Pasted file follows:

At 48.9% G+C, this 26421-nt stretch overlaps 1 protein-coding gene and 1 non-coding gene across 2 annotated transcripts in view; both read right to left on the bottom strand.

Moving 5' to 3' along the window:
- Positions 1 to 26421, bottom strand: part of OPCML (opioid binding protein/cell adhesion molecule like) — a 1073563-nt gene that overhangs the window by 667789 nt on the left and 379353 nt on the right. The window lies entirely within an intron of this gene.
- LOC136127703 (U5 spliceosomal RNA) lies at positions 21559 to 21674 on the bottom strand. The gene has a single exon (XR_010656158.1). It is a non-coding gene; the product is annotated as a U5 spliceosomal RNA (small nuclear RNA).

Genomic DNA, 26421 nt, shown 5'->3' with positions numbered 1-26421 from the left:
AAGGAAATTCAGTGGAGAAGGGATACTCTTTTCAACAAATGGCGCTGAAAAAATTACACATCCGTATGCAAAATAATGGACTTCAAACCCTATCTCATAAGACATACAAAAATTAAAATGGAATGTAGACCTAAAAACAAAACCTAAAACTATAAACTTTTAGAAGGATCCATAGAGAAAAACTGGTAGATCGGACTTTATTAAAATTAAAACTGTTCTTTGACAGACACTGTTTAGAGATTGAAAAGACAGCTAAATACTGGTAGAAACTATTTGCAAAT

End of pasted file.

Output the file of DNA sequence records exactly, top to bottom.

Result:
At 48.9% G+C, this 26421-nt stretch overlaps 1 protein-coding gene and 1 non-coding gene across 2 annotated transcripts in view; both read right to left on the bottom strand.

Moving 5' to 3' along the window:
- Positions 1 to 26421, bottom strand: part of OPCML (opioid binding protein/cell adhesion molecule like) — a 1073563-nt gene that overhangs the window by 667789 nt on the left and 379353 nt on the right. The window lies entirely within an intron of this gene.
- LOC136127703 (U5 spliceosomal RNA) lies at positions 21559 to 21674 on the bottom strand. The gene has a single exon (XR_010656158.1). It is a non-coding gene; the product is annotated as a U5 spliceosomal RNA (small nuclear RNA).

Genomic DNA, 26421 nt, shown 5'->3' with positions numbered 1-26421 from the left:
AAGGAAATTCAGTGGAGAAGGGATACTCTTTTCAACAAATGGCGCTGAAAAAATTACACATCCGTATGCAAAATAATGGACTTCAAACCCTATCTCATAAGACATACAAAAATTAAAATGGAATGTAGACCTAAAAACAAAACCTAAAACTATAAACTTTTAGAAGGATCCATAGAGAAAAACTGGTAGATCGGACTTTATTAAAATTAAAACTGTTCTTTGACAGACACTGTTTAGAGATTGAAAAGACAGCTAAATACTGGTAGAAACTATTTGCAAAT